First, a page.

Not Exactly an Obituary

February 18, 2007
A thought by James Berardinelli

I was surprised by the saturation media coverage associated with the death of Anna Nicole Smith, and not just by the tabloid TV shows/journals but by the "major" news outlets. What should have been relegated to a back-page footnote or a one-column write-up on the Obituaries page turned into the biggest non-story of the new year. What remains to be seen, however, is whether the story has legs. One year from now, will anyone remember who ANS was? Dying young can have advantages when it comes to establishing a legacy, but for that to happen, the basis for the legacy must exist.

ANS was famous for being famous. She couldn't act, sing, or dance. She had no discernable talent other than being able to seduce men. One is tempted to spout the quote "live fast, die young, and leave a beautiful corpse" in association with her. Although she lived fast and died young, the part about the beautiful corpse is debatable. When she first came into the public spotlight via Playboy (before she turned into a living self-parody), she was a pretty young thing. The past 15 years were hard on her. The allure, sex appeal, and seductiveness were gone by the time the curtain fell on her life.

I have a theory about why the likes of ANS garner so much attention. It's not because people are envious or dazzled or even fascinated. It's because we gain a perverse enjoyment from watching train wrecks and fiery car crashes. The Tabloid Princesses (ANS, Paris Hilton, Lindsay Lohan, Britney Spears, etc.) give us a chance to observe the human equivalent. We can look at these celebrities and murmur, "Thank God I'm not them." There's something delicious about watching someone in the spotlight disintegrate spectacularly. But will any of these people be remembered after they're gone? What has ANS left behind to cherish, except for some bad film appearances, a failed TV reality show, and a lot of naked pictures?

For some famous people, death has been a spectacular career move. James Dean may be the most striking example. How much of his legend is based on what he accomplished in his short screen career, and how much is based on the fact that his life came to a brutal premature end? Had Dean lived and experienced a long acting career, would his name be as widely known? Would Rebel without a Cause have become a classic rather than just a sensation at the time it arrived in theaters? These answers are unknowable, but few would argue that Dean's death is one of the cornerstones of his mystique.

In the mid 1970s, Elvis Presley was the once and future King of Rock 'N Roll. At the time of his ignominious death, he was a strung-out lounge singer - a bloated parody of his once virile self who used drugs to get through each day. Death changed all that. With his passing, Elvis attained an immortality that would have been unthinkable to anyone watching one of his later-year concerts. Three decades post mortem, Elvis is all about the music and the image we have of him isn't that of an overweight has-been dead on a toilet.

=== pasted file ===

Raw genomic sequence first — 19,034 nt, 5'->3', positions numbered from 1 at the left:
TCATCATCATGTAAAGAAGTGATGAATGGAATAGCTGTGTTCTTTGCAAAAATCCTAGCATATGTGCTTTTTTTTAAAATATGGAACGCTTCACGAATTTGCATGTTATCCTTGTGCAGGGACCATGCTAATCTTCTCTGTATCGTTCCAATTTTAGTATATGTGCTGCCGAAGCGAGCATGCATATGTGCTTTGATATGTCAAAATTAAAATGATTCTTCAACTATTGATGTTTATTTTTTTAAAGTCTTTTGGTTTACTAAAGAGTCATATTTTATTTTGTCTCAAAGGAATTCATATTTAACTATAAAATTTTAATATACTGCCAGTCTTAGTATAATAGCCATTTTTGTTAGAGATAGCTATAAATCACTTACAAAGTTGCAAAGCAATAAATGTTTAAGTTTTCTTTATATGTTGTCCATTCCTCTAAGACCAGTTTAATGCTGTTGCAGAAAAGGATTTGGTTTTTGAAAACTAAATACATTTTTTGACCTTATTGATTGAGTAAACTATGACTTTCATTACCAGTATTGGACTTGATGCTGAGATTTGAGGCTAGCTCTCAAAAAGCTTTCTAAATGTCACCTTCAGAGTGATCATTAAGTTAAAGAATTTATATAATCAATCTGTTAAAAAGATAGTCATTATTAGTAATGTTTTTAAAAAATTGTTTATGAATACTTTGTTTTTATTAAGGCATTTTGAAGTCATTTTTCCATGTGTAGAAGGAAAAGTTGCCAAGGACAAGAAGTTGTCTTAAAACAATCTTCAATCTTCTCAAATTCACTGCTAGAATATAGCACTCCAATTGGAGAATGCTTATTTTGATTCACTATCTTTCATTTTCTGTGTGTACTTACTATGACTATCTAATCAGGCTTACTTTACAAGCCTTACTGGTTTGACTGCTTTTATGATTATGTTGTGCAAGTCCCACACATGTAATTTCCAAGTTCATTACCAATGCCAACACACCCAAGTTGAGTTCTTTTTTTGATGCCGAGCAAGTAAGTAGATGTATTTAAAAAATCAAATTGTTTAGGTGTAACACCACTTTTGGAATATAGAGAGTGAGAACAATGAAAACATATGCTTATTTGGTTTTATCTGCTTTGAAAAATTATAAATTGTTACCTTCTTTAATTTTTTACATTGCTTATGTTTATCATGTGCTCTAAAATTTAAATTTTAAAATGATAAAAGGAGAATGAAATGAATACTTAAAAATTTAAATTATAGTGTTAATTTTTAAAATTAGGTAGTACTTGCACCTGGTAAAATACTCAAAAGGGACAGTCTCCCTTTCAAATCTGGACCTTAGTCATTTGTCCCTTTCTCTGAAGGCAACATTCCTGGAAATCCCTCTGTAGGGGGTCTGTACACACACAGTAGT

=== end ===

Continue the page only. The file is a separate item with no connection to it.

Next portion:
Of all the great "What ifs?" in recent history, one that ranks near the top is how the world would have changed had JFK survived Dallas. At the time of his assassination, Kennedy had a spotty track record as president. History remembers his administration primarily for four things: the sense of optimism and hope for the future he brought to the Oval Office, the Bay of Pigs, the Cuban Missile Crisis, and the stoking of the fires in Vietnam. But what is JFK best known for? November 22, 1963. Had he lived to a ripe old age, Kennedy would never have been merely an historical footnote, but by dying in office the way he did, his reputation was elevated to near-sainthood. Even posthumous revelations about infidelities and indiscretions did little to tarnish the image. Untimely death chased away the shadows around JFK and left behind something bright and shiny.

Perhaps the most appropriate analog to ANS is Marilyn Monroe, who flirted with a president, married a national hero and a famous playwright, and became a major movie star. Like ANS, she posed for Playboy and lived in the spotlight. In her heyday, she was luminous. At the end, she was... less than that. Some claim her death was murder but suicide is a better bet. In any case, premature death revived Monroe's sexpot image, blurring the downward spiral into which her life and career had gone. There are numerous parallels between her and ANS, but one striking difference. Monroe left behind a respectable body of film work. Some of her movies (such as Some Like It Hot) are viewed as classics. No such claim can be made about ANS.

One senses that ANS will be in death what she was in life: a flashy, insubstantial diversion that is quickly forgotten. Tabloid aficionados lose interest and once the cause of death has been determined, she will disappear from the headlines. With nothing substantive by which to remember her, she will be largely forgotten. 20 years from now, people will still know the names of James Dean, Elvis Presley, JFK, Marilyn Monroe, and the dozens of others I could have added to that list, but it's unlikely that anyone except trivia experts will know anything about the woman who went by the moniker of Anna Nicole Smith.